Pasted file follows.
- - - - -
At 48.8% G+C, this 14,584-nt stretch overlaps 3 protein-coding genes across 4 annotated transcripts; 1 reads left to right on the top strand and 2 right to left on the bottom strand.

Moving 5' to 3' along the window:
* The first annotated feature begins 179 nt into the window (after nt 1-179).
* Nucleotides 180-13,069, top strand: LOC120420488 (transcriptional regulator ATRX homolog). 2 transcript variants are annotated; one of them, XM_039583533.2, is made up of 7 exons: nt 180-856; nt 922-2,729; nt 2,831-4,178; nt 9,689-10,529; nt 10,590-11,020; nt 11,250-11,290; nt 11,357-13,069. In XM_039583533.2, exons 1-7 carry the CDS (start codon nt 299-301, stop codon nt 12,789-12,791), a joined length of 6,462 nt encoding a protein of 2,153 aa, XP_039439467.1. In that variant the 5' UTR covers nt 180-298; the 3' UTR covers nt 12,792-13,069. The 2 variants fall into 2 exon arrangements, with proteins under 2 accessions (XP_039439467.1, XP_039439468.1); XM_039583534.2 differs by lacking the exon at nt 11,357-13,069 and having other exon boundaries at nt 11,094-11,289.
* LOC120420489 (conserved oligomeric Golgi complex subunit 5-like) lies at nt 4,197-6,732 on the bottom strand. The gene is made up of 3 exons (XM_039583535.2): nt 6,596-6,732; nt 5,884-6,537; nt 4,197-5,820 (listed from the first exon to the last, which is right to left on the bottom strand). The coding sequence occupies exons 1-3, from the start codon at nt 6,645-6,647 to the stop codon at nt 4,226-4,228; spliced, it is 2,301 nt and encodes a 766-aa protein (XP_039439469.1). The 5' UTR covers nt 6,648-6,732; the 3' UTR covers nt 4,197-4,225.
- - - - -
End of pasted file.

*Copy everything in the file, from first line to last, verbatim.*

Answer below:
At 48.8% G+C, this 14,584-nt stretch overlaps 3 protein-coding genes across 4 annotated transcripts; 1 reads left to right on the top strand and 2 right to left on the bottom strand.

Moving 5' to 3' along the window:
* The first annotated feature begins 179 nt into the window (after nt 1-179).
* Nucleotides 180-13,069, top strand: LOC120420488 (transcriptional regulator ATRX homolog). 2 transcript variants are annotated; one of them, XM_039583533.2, is made up of 7 exons: nt 180-856; nt 922-2,729; nt 2,831-4,178; nt 9,689-10,529; nt 10,590-11,020; nt 11,250-11,290; nt 11,357-13,069. In XM_039583533.2, exons 1-7 carry the CDS (start codon nt 299-301, stop codon nt 12,789-12,791), a joined length of 6,462 nt encoding a protein of 2,153 aa, XP_039439467.1. In that variant the 5' UTR covers nt 180-298; the 3' UTR covers nt 12,792-13,069. The 2 variants fall into 2 exon arrangements, with proteins under 2 accessions (XP_039439467.1, XP_039439468.1); XM_039583534.2 differs by lacking the exon at nt 11,357-13,069 and having other exon boundaries at nt 11,094-11,289.
* LOC120420489 (conserved oligomeric Golgi complex subunit 5-like) lies at nt 4,197-6,732 on the bottom strand. The gene is made up of 3 exons (XM_039583535.2): nt 6,596-6,732; nt 5,884-6,537; nt 4,197-5,820 (listed from the first exon to the last, which is right to left on the bottom strand). The coding sequence occupies exons 1-3, from the start codon at nt 6,645-6,647 to the stop codon at nt 4,226-4,228; spliced, it is 2,301 nt and encodes a 766-aa protein (XP_039439469.1). The 5' UTR covers nt 6,648-6,732; the 3' UTR covers nt 4,197-4,225.